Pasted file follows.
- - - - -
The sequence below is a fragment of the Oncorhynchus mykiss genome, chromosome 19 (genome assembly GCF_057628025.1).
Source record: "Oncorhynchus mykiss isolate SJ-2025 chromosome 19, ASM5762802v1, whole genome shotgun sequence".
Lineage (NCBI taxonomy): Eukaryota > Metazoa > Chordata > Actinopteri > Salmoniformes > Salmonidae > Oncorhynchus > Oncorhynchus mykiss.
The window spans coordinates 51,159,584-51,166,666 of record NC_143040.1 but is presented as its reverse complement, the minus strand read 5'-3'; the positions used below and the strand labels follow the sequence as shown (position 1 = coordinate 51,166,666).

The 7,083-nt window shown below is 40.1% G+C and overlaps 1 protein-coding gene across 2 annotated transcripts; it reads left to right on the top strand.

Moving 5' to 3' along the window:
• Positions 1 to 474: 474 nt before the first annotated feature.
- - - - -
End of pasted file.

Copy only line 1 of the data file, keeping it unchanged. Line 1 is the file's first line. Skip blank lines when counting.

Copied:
The sequence below is a fragment of the Oncorhynchus mykiss genome, chromosome 19 (genome assembly GCF_057628025.1).